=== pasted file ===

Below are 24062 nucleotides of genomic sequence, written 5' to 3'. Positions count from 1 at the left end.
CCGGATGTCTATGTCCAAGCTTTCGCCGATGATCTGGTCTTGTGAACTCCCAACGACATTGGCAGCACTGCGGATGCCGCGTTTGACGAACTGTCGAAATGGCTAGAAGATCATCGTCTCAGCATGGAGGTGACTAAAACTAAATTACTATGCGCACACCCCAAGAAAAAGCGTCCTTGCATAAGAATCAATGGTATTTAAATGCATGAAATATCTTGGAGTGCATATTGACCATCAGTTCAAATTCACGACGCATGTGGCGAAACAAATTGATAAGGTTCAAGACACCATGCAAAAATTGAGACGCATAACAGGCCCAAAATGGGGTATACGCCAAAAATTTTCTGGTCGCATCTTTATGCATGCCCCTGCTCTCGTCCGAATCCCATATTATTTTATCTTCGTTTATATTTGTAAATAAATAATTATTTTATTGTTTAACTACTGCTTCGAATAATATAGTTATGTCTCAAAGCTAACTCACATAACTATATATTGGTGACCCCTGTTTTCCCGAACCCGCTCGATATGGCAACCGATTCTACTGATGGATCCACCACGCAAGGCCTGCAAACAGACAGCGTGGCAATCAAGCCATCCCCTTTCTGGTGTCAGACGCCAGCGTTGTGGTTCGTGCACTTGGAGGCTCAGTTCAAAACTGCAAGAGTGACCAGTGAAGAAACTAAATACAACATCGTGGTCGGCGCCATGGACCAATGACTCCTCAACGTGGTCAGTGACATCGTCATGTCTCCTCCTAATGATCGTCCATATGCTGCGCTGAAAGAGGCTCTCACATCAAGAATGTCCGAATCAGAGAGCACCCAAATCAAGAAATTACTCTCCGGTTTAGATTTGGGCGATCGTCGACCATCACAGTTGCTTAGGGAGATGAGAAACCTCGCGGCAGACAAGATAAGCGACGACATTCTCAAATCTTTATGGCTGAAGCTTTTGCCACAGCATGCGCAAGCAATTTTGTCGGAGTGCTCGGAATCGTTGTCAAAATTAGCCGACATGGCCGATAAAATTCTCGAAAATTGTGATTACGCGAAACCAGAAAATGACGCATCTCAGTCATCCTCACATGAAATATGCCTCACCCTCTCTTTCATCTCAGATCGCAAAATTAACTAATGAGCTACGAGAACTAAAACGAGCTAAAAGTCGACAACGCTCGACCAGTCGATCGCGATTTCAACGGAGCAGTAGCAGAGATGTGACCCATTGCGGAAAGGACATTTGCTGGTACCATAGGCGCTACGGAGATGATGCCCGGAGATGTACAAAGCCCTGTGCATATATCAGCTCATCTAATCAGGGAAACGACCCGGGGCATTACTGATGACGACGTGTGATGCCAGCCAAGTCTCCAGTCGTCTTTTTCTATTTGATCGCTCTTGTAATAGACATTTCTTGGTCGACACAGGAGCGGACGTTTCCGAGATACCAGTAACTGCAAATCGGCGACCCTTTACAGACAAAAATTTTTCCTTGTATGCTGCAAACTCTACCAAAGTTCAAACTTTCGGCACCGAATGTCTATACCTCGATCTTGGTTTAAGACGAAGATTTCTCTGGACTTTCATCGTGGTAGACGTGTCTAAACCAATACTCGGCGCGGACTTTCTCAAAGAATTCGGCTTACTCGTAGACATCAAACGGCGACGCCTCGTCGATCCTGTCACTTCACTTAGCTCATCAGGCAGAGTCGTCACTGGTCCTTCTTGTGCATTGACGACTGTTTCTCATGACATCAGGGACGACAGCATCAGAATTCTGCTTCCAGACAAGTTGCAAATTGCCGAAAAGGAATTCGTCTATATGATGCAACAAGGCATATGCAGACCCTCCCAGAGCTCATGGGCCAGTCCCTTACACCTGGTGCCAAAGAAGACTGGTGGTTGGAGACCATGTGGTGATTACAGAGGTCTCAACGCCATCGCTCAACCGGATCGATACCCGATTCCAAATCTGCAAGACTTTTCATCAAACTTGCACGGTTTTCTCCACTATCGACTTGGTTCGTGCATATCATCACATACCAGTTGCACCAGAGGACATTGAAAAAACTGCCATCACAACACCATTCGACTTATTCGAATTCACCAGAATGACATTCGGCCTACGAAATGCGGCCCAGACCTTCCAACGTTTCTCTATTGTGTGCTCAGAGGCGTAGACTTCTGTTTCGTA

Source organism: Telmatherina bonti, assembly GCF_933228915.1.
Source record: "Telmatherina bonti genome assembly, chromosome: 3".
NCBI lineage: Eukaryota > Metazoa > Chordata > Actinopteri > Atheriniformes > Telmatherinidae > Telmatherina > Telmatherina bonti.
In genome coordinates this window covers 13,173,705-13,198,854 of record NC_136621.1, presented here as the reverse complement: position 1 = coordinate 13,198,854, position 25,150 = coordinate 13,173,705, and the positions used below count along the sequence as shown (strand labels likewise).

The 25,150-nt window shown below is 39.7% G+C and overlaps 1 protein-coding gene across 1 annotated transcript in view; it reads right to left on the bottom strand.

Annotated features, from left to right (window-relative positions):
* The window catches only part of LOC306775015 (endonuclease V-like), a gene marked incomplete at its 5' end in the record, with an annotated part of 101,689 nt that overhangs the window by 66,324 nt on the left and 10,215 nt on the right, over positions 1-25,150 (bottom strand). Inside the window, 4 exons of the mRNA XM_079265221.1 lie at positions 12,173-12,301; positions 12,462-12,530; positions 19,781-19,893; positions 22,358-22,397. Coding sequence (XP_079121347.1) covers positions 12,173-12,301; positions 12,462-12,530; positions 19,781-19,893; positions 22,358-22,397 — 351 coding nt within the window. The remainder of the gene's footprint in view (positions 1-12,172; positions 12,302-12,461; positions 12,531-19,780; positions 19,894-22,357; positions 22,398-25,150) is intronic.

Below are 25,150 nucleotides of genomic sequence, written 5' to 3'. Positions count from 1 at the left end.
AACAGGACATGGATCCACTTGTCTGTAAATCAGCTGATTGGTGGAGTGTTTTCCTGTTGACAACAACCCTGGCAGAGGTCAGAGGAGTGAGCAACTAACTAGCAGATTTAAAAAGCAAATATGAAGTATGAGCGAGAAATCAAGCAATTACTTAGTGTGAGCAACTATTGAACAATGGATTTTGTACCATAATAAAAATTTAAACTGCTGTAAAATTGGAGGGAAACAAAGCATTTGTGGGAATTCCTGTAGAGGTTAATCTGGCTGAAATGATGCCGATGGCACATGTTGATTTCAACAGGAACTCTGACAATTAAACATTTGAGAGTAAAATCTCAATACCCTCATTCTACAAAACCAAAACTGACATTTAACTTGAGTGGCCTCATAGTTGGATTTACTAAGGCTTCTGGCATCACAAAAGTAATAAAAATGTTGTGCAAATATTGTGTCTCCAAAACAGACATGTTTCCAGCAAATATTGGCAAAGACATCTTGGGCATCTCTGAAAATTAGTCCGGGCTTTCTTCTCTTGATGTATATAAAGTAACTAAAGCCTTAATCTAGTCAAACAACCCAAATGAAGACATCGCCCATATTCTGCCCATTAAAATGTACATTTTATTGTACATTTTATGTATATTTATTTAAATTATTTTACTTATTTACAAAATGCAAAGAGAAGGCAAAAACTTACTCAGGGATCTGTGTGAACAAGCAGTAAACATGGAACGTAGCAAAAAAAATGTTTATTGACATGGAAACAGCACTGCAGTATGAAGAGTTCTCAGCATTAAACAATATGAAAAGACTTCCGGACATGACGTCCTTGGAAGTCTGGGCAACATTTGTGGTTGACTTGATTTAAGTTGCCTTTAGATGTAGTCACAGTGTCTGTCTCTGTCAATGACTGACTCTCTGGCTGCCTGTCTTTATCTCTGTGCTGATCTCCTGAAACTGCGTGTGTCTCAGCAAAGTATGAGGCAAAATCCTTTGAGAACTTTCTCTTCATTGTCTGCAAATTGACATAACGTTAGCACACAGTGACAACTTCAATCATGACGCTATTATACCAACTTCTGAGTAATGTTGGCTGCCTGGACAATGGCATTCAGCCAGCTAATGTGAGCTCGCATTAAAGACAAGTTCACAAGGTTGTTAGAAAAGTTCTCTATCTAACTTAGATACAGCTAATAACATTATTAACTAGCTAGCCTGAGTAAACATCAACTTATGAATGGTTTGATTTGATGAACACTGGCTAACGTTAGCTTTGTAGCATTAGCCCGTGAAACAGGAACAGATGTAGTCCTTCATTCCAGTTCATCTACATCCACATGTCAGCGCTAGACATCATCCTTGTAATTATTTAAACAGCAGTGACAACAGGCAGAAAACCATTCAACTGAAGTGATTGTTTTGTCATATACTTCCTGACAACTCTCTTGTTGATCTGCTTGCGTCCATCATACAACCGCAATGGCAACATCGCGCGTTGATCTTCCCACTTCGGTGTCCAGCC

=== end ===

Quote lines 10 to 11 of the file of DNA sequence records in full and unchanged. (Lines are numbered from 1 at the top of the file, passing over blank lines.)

Below are 25,150 nucleotides of genomic sequence, written 5' to 3'. Positions count from 1 at the left end.
AACAGGACATGGATCCACTTGTCTGTAAATCAGCTGATTGGTGGAGTGTTTTCCTGTTGACAACAACCCTGGCAGAGGTCAGAGGAGTGAGCAACTAACTAGCAGATTTAAAAAGCAAATATGAAGTATGAGCGAGAAATCAAGCAATTACTTAGTGTGAGCAACTATTGAACAATGGATTTTGTACCATAATAAAAATTTAAACTGCTGTAAAATTGGAGGGAAACAAAGCATTTGTGGGAATTCCTGTAGAGGTTAATCTGGCTGAAATGATGCCGATGGCACATGTTGATTTCAACAGGAACTCTGACAATTAAACATTTGAGAGTAAAATCTCAATACCCTCATTCTACAAAACCAAAACTGACATTTAACTTGAGTGGCCTCATAGTTGGATTTACTAAGGCTTCTGGCATCACAAAAGTAATAAAAATGTTGTGCAAATATTGTGTCTCCAAAACAGACATGTTTCCAGCAAATATTGGCAAAGACATCTTGGGCATCTCTGAAAATTAGTCCGGGCTTTCTTCTCTTGATGTATATAAAGTAACTAAAGCCTTAATCTAGTCAAACAACCCAAATGAAGACATCGCCCATATTCTGCCCATTAAAATGTACATTTTATTGTACATTTTATGTATATTTATTTAAATTATTTTACTTATTTACAAAATGCAAAGAGAAGGCAAAAACTTACTCAGGGATCTGTGTGAACAAGCAGTAAACATGGAACGTAGCAAAAAAAATGTTTATTGACATGGAAACAGCACTGCAGTATGAAGAGTTCTCAGCATTAAACAATATGAAAAGACTTCCGGACATGACGTCCTTGGAAGTCTGGGCAACATTTGTGGTTGACTTGATTTAAGTTGCCTTTAGATGTAGTCACAGTGTCTGTCTCTGTCAATGACTGACTCTCTGGCTGCCTGTCTTTATCTCTGTGCTGATCTCCTGAAACTGCGTGTGTCTCAGCAAAGTATGAGGCAAAATCCTTTGAGAACTTTCTCTTCATTGTCTGCAAATTGACATAACGTTAGCACACAGTGACAACTTCAATCATGACGCTATTATACCAACTTCTGAGTAATGTTGGCTGCCTGGACAATGGCATTCAGCCAGCTAATGTGAGCTCGCATTAAAGACAAGTTCACAAGGTTGTTAGAAAAGTTCTCTATCTAACTTAGATACAGCTAATAACATTATTAACTAGCTAGCCTGAGTAAACATCAACTTATGAATGGTTTGATTTGATGAACACTGGCTAACGTTAGCTTTGTAGCATTAGCCCGTGAAACAGGAACAGATGTAGTCCTTCATTCCAGTTCATCTACATCCACATGTCAGCGCTAGACATCATCCTTGTAATTATTTAAACAGCAGTGACAACAGGCAGAAAACCATTCAACTGAAGTGATTGTTTTGTCATATACTTCCTGACAACTCTCTTGTTGATCTGCTTGCGTCCATCATACAACCGCAATGGCAACATCGCGCGTTGATCTTCCCACTTCGGTGTCCAGCC